FAQs: Medical Malpractice Death Lawyer

Q: What is medical malpractice?

A: Medical malpractice occurs when a healthcare provider deviates from the normal standard of care that another healthcare professional with similar training would have provided the patient that results in injury or death. In short, it is negligence on the part of your healthcare provider, which can be a doctor, nurse, psychiatrist, dentist, medical specialist, or other technician or hospital worker.


Q: My husband died during a routine surgery. Can I file a medical malpractice claim on behalf of his estate?

A: Yes, but the plaintiff must show that the injury and death was a result of the doctor's actions during the surgery and that his/her actions deviated from the standard care associated with that particular procedure. If informed consent was given, the patient agreed and signed a form stating that there are no guarantees of medical results, and unexpected or unsuccessful results are possible even in routine procedures. It does not automatically mean that negligence was a factor in the patient's death. It is best to consult an attorney to discuss the details of the situation and to determine whether you have a case or not.


Q: What is "informed consent"?

A: Basically, "informed consent" means that a doctor or other health care provider is required to inform a patient of all possible outcomes, the risks, and any alternatives involved in whatever surgical procedure, medical procedure, or other course of treatment the patient is undergoing. After the patient is given this information, they should sign a statement saying they have been thoroughly "informed" and give the doctor permission or "consent" to proceed. However, this definition can vary from state to state depending on the statute in that state.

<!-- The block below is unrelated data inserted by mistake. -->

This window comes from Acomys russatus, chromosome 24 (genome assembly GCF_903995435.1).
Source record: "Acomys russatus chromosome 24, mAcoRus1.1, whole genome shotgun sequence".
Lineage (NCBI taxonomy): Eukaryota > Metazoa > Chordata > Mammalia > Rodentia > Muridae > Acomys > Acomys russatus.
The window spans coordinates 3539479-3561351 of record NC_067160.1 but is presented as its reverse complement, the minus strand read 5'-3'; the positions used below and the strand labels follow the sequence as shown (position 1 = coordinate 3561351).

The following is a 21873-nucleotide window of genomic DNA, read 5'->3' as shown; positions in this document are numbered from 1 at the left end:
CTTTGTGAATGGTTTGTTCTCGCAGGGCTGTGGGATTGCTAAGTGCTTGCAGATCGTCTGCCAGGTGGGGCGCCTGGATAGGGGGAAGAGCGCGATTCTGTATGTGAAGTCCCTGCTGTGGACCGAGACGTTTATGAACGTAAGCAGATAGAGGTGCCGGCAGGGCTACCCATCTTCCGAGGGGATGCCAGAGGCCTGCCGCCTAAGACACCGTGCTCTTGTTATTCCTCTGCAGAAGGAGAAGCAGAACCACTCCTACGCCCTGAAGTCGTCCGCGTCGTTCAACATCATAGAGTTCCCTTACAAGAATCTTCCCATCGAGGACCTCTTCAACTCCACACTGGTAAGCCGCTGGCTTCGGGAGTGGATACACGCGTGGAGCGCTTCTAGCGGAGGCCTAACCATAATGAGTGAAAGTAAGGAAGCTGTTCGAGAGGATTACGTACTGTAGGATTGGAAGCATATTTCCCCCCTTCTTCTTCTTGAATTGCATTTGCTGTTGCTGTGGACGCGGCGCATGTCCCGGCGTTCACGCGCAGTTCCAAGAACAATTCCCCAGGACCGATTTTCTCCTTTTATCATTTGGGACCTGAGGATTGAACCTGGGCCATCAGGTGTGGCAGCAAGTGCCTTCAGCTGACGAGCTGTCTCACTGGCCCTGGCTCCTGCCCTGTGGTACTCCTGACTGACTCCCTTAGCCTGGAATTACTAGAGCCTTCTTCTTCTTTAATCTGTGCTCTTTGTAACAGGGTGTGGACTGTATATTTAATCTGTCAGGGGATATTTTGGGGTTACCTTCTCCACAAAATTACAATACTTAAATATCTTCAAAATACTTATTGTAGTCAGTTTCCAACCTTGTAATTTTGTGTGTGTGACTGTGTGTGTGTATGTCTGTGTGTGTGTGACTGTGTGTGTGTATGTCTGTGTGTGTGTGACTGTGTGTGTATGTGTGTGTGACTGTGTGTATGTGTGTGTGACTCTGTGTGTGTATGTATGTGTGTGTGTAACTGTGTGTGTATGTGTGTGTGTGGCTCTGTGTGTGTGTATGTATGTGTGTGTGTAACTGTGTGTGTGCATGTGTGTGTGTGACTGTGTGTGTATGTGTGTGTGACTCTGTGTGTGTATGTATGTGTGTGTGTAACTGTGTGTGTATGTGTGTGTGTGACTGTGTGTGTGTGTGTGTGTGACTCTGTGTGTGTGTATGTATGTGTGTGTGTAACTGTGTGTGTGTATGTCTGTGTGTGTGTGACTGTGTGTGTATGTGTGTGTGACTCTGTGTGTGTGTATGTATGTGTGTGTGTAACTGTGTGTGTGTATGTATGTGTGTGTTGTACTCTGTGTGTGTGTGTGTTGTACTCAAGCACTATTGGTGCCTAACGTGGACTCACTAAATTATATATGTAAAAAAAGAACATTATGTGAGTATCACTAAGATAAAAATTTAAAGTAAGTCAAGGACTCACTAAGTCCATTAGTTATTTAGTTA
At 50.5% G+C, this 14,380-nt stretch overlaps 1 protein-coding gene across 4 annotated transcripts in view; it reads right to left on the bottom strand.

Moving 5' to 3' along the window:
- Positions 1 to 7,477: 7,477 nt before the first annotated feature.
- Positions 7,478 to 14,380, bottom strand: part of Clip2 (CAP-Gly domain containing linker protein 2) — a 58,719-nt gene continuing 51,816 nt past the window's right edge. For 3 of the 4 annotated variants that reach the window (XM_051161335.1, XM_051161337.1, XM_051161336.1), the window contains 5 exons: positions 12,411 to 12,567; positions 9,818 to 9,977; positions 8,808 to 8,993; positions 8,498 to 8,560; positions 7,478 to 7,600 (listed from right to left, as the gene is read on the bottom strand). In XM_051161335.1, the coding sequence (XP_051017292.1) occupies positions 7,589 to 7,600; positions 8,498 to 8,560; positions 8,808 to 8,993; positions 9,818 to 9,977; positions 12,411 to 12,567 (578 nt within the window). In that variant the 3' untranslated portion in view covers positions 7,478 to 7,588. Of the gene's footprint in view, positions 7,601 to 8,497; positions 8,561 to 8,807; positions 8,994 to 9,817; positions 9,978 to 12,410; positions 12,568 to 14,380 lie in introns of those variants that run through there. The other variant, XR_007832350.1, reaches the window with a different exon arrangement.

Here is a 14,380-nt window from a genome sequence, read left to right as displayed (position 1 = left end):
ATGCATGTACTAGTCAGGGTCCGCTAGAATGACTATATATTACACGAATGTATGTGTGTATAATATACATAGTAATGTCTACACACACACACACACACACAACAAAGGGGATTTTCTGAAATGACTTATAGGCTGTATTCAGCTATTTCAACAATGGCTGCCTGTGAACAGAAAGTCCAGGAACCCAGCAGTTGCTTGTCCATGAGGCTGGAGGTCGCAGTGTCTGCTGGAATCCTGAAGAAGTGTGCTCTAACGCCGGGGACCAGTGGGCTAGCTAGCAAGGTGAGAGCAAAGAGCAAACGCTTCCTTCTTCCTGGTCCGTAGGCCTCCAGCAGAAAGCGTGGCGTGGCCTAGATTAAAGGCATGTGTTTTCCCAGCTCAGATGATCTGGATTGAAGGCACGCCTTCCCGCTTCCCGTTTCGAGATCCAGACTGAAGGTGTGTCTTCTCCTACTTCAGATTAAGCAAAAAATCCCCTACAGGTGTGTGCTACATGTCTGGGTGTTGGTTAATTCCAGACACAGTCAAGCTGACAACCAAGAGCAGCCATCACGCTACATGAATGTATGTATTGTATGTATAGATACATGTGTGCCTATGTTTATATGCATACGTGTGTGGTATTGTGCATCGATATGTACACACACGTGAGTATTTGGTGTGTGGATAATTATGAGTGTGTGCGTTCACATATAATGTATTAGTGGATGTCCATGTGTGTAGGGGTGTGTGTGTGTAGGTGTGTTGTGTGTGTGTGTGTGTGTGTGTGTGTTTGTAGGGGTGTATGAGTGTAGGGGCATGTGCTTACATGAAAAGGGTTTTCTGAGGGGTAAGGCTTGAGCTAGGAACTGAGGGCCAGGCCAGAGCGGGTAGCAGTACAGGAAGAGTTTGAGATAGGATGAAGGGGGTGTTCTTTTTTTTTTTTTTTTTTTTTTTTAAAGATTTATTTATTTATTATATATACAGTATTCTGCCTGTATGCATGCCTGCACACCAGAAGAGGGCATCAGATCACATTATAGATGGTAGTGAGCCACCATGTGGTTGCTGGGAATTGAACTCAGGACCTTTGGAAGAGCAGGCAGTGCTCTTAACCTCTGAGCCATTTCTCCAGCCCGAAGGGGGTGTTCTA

Q: What does a jury need to know to determine whether or not a doctor's actions were negligent?

A: The expert testimony, (usually another doctor or healthcare professional in the same specialty area), will be the primary focus of what the jury will consider to determine the doctor in question's negligence. The expert witnesses typically express an opinion when they testify that states if they believe the healthcare professional's actions followed standard medical practices, or deviated and did not meet the accepted standard of care.


Q: Is there a limit on the award I can receive for a deceased loved one due to medical malpractice?

A: Yes and no is the appropriate response. Texas bill HB4 amended medical malpractice cases to only allow a maximum of $250,000 for non-economic damages, which would be for pain and suffering and loss of companionship (known as consortium). There is still no set limit on the economic damages that can be awarded which include; payment of medical bills relating to the death, burial costs, loss of income, loss of retirement, and loss of other benefits, such as insurance.


Medical Malpractice Death Main Information Page

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